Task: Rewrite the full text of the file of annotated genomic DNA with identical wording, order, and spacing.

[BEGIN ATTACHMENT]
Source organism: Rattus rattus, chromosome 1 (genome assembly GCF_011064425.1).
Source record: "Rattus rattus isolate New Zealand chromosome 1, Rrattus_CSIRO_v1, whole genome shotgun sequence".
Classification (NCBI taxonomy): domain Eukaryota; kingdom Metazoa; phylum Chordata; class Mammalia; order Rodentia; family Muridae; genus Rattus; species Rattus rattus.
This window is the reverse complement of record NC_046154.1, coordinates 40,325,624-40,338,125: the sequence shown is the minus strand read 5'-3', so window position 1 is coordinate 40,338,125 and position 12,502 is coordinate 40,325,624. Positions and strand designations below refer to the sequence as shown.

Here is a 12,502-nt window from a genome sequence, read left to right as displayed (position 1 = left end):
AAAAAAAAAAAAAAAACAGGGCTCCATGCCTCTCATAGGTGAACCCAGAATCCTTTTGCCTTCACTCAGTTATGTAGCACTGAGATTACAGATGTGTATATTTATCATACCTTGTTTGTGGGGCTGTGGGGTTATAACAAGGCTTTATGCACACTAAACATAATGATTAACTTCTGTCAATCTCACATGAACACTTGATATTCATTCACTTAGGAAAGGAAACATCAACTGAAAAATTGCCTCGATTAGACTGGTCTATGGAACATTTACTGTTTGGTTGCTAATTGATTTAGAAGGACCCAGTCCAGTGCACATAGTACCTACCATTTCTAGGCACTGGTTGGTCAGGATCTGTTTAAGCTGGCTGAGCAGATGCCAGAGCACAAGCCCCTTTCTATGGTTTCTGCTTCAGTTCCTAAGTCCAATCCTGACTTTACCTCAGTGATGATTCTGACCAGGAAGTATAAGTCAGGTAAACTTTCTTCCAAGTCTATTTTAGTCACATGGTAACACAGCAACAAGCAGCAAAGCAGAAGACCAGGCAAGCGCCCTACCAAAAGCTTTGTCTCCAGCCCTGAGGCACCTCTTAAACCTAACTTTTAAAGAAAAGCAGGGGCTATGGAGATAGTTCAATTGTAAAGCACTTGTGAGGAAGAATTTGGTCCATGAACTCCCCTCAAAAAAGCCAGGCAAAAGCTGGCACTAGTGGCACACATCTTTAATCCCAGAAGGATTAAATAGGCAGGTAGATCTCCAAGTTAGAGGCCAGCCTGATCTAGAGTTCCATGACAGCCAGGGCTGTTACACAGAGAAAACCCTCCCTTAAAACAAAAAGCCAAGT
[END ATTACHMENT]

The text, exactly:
Source organism: Rattus rattus, chromosome 1 (genome assembly GCF_011064425.1).
Source record: "Rattus rattus isolate New Zealand chromosome 1, Rrattus_CSIRO_v1, whole genome shotgun sequence".
Classification (NCBI taxonomy): domain Eukaryota; kingdom Metazoa; phylum Chordata; class Mammalia; order Rodentia; family Muridae; genus Rattus; species Rattus rattus.
This window is the reverse complement of record NC_046154.1, coordinates 40,325,624-40,338,125: the sequence shown is the minus strand read 5'-3', so window position 1 is coordinate 40,338,125 and position 12,502 is coordinate 40,325,624. Positions and strand designations below refer to the sequence as shown.

Here is a 12,502-nt window from a genome sequence, read left to right as displayed (position 1 = left end):
AAAAAAAAAAAAAAAACAGGGCTCCATGCCTCTCATAGGTGAACCCAGAATCCTTTTGCCTTCACTCAGTTATGTAGCACTGAGATTACAGATGTGTATATTTATCATACCTTGTTTGTGGGGCTGTGGGGTTATAACAAGGCTTTATGCACACTAAACATAATGATTAACTTCTGTCAATCTCACATGAACACTTGATATTCATTCACTTAGGAAAGGAAACATCAACTGAAAAATTGCCTCGATTAGACTGGTCTATGGAACATTTACTGTTTGGTTGCTAATTGATTTAGAAGGACCCAGTCCAGTGCACATAGTACCTACCATTTCTAGGCACTGGTTGGTCAGGATCTGTTTAAGCTGGCTGAGCAGATGCCAGAGCACAAGCCCCTTTCTATGGTTTCTGCTTCAGTTCCTAAGTCCAATCCTGACTTTACCTCAGTGATGATTCTGACCAGGAAGTATAAGTCAGGTAAACTTTCTTCCAAGTCTATTTTAGTCACATGGTAACACAGCAACAAGCAGCAAAGCAGAAGACCAGGCAAGCGCCCTACCAAAAGCTTTGTCTCCAGCCCTGAGGCACCTCTTAAACCTAACTTTTAAAGAAAAGCAGGGGCTATGGAGATAGTTCAATTGTAAAGCACTTGTGAGGAAGAATTTGGTCCATGAACTCCCCTCAAAAAAGCCAGGCAAAAGCTGGCACTAGTGGCACACATCTTTAATCCCAGAAGGATTAAATAGGCAGGTAGATCTCCAAGTTAGAGGCCAGCCTGATCTAGAGTTCCATGACAGCCAGGGCTGTTACACAGAGAAAACCCTCCCTTAAAACAAAAAGCCAAGT